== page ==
A “Buy-Sell Agreement”, usually incorporated as a subsection in a more comprehensive Stockholder Agreement, restricts the transferability of shares in a closely-held corporation and defines the conditions upon which liquidity may be achieved.
The restrictions may provide that the stock or units first be offered to the other shareholders or members and, next, to the corporation prior to transfer to any outside party and that any transfer to such outside party be consented to and meet certain conditions. The Buy-Sell Agreement, also, defines the events that mandate the redemption and purchase of the shares or units by the corporation.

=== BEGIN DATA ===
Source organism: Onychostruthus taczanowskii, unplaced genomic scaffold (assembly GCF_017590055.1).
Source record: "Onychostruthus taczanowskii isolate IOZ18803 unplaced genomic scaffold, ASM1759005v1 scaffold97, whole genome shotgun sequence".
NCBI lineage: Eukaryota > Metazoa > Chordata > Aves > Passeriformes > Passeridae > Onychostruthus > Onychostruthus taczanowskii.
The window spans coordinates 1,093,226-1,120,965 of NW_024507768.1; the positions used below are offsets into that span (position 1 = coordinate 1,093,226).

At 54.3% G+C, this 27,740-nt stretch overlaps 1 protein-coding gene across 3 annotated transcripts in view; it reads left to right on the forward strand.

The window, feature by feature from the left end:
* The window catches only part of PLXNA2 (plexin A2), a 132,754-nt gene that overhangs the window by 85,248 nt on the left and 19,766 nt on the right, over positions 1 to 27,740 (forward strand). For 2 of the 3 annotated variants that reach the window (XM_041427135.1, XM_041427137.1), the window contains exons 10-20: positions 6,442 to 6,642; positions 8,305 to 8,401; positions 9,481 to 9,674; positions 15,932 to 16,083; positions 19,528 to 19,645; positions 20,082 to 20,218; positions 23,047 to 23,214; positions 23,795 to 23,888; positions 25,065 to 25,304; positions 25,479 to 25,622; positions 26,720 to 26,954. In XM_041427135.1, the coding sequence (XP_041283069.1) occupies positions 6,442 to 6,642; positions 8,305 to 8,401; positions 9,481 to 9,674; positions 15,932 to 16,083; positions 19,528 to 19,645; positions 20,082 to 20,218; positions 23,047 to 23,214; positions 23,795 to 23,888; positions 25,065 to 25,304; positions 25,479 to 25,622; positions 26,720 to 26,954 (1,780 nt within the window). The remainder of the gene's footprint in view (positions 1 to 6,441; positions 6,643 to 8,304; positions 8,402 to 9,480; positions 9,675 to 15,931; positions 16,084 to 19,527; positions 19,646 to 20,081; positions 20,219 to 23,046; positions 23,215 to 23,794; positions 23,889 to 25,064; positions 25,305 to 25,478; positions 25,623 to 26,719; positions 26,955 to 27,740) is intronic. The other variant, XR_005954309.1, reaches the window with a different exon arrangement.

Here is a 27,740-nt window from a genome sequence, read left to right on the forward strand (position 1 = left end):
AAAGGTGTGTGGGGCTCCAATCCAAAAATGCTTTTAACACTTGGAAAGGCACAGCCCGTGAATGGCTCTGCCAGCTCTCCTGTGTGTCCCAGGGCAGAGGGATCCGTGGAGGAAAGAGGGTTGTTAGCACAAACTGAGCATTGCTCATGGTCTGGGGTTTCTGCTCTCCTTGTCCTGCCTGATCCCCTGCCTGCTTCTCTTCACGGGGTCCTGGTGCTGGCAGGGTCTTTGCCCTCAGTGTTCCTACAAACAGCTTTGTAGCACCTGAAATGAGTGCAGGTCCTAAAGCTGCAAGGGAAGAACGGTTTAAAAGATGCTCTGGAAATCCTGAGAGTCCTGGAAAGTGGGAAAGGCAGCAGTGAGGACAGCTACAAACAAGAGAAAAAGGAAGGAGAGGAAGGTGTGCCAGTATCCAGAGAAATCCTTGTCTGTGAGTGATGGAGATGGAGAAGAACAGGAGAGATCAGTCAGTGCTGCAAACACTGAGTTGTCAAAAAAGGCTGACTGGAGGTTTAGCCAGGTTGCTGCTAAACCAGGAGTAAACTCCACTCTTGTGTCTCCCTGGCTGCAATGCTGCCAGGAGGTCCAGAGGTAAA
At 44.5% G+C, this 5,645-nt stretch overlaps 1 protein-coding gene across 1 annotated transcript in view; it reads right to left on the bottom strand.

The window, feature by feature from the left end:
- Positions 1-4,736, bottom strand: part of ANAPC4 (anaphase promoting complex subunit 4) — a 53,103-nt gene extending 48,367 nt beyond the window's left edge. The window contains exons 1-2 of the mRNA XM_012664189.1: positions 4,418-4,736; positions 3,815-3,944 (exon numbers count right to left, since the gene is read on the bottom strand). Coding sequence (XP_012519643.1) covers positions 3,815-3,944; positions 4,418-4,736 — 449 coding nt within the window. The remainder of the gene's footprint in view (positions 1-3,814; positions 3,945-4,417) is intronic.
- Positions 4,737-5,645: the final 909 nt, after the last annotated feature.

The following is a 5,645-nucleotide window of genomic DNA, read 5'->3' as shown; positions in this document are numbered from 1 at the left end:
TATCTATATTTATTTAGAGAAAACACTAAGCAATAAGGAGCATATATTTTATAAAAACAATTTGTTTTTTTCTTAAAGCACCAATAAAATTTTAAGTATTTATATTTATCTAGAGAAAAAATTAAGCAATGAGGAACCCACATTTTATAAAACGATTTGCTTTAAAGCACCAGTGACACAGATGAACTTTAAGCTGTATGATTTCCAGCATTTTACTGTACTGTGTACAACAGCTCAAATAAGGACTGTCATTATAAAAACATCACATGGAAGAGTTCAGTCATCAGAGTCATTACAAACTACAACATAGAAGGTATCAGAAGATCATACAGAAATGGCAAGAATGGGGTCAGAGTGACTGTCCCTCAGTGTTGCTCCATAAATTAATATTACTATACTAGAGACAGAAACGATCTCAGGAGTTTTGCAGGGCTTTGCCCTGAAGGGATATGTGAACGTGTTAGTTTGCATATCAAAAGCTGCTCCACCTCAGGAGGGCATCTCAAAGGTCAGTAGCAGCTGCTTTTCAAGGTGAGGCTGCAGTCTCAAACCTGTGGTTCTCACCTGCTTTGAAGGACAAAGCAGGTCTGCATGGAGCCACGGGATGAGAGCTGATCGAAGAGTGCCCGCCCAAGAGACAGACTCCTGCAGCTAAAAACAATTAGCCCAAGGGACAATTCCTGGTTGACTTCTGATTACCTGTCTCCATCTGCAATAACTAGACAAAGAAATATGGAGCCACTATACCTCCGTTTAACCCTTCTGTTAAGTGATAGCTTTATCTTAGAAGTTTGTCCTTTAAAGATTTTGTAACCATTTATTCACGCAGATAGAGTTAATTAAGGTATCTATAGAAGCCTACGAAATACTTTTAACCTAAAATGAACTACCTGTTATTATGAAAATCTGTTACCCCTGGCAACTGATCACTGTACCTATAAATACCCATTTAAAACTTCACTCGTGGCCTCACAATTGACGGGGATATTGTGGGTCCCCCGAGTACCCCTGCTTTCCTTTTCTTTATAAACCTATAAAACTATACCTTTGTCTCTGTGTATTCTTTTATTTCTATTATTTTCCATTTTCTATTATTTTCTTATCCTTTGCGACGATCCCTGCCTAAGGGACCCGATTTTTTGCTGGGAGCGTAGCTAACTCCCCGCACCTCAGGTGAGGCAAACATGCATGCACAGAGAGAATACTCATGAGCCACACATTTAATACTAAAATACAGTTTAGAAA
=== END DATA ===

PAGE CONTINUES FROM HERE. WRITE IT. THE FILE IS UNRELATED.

One purpose of the Buy-Sell Agreement is to provide some degree of certainty as to the price and terms a selling shareholder/unitholder will receive upon separation, retirement, disability or death. Some agreements set forth a price or a formula; others state that value will be determined as of the date of the event. The word “value”, however, is not sufficiently descriptive. Value is the present worth of expected future benefits. Value, therefore, is subjective — it may be different for different people under different circumstances. As a consequence, over many years, practitioners, legislators and the judiciary have coined and defined numerous terms relating to value including fair market value, fair value, present fair salable value, investment value, enterprise value, book value, and liquidation value. Each has a distinct context and interpretation to a professional business valuator and may yield significantly different opinions of value, often to the distress of one party to the transaction.